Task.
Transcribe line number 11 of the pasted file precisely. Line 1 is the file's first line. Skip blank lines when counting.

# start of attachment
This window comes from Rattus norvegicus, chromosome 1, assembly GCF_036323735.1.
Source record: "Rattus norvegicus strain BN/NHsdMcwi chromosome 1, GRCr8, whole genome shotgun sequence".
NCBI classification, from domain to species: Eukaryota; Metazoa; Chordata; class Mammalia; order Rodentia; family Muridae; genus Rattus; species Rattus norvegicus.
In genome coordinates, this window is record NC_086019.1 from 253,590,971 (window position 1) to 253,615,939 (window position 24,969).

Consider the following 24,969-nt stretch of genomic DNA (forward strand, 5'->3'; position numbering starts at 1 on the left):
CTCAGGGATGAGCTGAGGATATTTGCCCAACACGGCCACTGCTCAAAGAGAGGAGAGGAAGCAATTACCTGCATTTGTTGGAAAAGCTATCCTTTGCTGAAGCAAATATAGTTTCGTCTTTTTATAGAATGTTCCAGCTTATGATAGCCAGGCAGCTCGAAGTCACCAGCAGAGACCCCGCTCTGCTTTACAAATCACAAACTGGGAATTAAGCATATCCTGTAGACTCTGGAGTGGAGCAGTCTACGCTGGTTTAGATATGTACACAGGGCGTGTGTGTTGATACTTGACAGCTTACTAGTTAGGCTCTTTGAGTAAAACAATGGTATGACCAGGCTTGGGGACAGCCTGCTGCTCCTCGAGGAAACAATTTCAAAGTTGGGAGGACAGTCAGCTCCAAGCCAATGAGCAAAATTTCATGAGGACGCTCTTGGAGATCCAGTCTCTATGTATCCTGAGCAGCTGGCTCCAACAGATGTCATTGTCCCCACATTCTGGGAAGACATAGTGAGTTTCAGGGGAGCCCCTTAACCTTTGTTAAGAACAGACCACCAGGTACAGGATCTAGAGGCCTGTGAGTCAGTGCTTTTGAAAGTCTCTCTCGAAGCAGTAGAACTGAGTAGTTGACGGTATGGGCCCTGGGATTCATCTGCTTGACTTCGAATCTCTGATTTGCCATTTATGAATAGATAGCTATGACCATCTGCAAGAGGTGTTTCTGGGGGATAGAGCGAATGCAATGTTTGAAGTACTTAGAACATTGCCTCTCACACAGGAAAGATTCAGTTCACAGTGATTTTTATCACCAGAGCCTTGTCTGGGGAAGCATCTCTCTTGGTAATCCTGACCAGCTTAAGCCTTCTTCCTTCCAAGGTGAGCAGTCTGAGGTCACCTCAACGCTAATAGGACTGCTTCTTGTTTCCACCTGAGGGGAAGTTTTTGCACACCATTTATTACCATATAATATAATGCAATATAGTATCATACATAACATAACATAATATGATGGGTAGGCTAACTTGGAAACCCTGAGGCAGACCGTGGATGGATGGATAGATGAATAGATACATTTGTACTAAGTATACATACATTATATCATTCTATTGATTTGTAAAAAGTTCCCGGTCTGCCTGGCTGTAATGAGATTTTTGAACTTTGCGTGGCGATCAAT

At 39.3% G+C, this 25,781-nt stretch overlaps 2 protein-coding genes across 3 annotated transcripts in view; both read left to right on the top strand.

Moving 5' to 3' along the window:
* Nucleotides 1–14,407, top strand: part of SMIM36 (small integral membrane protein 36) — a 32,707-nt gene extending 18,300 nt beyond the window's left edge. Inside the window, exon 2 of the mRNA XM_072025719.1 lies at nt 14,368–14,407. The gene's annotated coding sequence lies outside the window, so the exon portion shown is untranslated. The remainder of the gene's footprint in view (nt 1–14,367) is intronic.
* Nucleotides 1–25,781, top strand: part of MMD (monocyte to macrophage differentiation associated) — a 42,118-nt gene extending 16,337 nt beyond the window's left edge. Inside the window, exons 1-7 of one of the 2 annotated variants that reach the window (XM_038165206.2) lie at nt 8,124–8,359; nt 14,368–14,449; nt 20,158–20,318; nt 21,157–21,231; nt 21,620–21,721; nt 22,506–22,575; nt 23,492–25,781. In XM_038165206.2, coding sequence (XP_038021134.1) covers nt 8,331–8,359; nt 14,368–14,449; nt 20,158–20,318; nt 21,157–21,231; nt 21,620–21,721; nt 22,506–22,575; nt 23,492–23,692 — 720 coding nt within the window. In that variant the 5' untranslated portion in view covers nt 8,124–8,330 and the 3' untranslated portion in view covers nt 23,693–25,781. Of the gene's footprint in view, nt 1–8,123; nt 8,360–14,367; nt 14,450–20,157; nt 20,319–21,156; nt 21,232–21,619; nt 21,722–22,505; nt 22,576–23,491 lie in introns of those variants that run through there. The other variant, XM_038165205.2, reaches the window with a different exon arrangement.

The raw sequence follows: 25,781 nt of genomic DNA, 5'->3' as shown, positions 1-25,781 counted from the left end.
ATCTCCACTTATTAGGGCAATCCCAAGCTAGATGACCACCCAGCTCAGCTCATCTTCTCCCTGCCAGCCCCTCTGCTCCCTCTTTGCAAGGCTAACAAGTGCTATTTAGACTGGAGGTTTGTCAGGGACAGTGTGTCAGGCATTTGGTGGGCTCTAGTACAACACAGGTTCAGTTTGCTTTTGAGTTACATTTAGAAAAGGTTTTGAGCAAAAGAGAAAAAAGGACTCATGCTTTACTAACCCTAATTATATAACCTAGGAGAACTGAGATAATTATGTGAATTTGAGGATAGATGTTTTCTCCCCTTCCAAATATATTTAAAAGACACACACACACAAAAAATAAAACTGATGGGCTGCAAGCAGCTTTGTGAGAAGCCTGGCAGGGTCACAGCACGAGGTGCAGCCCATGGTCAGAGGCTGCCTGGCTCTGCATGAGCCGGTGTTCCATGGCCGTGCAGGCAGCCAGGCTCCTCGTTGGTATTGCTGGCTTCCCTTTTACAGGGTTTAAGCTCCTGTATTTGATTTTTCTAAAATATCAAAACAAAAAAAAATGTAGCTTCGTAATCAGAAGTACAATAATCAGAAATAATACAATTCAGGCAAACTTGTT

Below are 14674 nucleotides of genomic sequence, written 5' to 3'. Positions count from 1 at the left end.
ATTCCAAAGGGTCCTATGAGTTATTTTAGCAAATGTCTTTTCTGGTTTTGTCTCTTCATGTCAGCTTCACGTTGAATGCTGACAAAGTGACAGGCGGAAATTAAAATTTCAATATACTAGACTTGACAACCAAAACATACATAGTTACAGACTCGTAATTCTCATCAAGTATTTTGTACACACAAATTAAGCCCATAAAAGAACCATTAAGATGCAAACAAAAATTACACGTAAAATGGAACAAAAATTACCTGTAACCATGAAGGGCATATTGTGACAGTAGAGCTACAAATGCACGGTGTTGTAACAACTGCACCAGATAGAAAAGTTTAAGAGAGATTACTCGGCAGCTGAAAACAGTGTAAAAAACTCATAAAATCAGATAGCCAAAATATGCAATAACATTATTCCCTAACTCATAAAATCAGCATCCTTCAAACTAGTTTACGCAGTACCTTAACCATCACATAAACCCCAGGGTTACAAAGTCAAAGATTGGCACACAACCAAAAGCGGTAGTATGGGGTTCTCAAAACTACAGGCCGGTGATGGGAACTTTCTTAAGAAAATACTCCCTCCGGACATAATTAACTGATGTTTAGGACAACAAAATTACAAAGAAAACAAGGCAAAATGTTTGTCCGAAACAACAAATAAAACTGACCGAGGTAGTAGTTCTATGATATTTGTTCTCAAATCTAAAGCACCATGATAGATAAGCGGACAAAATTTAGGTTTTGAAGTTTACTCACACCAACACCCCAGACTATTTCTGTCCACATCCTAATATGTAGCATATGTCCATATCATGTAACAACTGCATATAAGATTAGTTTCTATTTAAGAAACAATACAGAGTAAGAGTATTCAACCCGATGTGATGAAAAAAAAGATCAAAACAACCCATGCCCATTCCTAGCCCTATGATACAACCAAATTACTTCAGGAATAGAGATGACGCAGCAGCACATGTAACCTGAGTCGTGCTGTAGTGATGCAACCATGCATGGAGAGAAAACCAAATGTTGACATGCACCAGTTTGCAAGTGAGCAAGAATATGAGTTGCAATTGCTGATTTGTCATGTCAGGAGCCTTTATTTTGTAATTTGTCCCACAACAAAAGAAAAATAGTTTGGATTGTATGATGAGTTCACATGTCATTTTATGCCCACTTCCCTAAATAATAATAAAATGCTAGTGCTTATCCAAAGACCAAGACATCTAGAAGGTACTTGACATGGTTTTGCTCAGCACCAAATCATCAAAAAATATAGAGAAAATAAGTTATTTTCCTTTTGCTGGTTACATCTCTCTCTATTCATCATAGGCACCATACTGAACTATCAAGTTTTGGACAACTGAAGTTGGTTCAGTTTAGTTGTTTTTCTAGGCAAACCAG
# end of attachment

The raw sequence follows: 25,781 nt of genomic DNA, 5'->3' as shown, positions 1-25,781 counted from the left end.